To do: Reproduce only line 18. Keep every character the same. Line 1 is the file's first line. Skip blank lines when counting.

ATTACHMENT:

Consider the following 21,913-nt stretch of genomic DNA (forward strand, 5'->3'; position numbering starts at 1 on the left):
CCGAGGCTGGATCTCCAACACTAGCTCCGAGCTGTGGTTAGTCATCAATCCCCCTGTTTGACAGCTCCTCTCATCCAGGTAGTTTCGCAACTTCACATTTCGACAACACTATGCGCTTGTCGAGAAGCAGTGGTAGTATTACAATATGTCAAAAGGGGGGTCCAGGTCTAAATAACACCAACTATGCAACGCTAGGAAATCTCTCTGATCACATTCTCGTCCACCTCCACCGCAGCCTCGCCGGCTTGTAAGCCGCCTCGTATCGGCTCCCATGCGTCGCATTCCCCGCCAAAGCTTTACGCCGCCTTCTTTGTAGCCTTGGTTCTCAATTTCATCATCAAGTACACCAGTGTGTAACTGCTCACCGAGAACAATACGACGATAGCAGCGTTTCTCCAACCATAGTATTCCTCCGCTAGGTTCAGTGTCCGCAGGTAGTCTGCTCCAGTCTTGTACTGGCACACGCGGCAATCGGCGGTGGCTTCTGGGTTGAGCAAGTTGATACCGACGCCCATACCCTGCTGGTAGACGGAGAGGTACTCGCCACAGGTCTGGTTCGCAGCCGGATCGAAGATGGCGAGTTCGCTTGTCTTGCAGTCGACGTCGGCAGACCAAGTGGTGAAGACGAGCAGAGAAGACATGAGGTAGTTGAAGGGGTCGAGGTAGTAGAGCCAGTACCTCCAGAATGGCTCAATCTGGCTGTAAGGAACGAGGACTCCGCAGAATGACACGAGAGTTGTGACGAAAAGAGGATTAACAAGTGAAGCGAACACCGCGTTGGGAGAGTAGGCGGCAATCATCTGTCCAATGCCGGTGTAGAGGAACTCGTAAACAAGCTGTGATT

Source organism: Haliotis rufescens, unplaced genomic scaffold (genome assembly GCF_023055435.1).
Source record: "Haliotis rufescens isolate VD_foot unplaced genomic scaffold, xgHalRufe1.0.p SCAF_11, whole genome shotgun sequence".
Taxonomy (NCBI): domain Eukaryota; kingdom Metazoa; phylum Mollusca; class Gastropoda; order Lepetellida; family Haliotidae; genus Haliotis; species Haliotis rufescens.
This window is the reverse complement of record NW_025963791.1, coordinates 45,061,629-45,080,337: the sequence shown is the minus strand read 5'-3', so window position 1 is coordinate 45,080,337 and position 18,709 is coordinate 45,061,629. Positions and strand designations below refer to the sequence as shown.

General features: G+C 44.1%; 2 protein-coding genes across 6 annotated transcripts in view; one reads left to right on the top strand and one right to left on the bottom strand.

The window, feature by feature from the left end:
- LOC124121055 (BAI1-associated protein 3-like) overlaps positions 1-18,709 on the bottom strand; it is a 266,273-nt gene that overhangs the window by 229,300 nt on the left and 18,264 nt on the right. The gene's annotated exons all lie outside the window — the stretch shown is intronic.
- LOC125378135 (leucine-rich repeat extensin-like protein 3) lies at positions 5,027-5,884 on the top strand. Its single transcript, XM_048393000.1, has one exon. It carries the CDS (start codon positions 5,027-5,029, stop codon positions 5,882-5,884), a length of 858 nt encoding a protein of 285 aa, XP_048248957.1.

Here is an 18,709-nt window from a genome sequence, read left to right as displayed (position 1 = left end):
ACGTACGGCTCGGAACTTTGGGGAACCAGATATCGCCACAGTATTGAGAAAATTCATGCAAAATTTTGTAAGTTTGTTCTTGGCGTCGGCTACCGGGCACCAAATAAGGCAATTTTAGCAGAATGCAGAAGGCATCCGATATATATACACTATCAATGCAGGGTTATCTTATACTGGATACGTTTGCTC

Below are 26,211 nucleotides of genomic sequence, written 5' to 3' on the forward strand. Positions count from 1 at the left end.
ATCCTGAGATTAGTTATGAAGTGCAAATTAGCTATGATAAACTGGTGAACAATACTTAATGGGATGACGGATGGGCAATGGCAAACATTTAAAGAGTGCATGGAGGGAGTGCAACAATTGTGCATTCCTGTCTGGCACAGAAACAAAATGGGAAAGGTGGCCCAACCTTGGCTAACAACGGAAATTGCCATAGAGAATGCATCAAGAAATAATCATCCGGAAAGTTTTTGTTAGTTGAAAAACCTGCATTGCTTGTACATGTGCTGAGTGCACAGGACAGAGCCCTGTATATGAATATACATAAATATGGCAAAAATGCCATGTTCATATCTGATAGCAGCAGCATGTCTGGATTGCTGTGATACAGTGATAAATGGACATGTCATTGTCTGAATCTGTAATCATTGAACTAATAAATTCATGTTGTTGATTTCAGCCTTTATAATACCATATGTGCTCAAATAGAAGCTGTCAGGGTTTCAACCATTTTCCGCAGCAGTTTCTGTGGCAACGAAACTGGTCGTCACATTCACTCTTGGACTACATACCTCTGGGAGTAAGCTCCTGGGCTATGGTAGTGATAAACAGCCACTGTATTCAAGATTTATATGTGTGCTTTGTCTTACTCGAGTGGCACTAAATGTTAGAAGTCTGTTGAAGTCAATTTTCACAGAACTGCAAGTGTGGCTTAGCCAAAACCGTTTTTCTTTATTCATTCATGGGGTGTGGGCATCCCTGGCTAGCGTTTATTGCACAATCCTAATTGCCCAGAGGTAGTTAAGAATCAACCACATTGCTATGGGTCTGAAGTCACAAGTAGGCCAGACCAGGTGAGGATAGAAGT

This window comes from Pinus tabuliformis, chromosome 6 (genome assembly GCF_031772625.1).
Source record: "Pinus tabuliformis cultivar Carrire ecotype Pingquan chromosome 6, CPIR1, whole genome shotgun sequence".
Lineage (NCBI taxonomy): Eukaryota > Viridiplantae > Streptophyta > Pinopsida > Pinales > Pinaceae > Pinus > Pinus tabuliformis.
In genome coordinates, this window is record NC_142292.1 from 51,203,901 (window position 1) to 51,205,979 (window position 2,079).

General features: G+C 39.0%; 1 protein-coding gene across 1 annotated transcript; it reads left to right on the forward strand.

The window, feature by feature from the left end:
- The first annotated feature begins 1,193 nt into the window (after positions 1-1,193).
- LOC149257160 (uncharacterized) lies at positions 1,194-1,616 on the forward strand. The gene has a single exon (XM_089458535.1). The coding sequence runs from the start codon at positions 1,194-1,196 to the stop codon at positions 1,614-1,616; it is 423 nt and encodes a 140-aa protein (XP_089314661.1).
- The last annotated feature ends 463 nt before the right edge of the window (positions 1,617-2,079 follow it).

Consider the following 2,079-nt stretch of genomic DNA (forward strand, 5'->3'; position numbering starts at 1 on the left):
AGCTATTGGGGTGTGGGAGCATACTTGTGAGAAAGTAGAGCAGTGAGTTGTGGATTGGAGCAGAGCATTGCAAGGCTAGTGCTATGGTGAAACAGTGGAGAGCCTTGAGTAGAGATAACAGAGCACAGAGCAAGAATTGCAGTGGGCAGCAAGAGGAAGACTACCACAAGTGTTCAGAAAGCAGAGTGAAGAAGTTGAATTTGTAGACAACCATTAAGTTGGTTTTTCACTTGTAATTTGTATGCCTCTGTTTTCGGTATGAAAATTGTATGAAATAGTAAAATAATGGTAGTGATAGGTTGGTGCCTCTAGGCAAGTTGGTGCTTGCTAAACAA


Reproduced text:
In genome coordinates, this window is record NC_142292.1 from 51,203,901 (window position 1) to 51,205,979 (window position 2,079).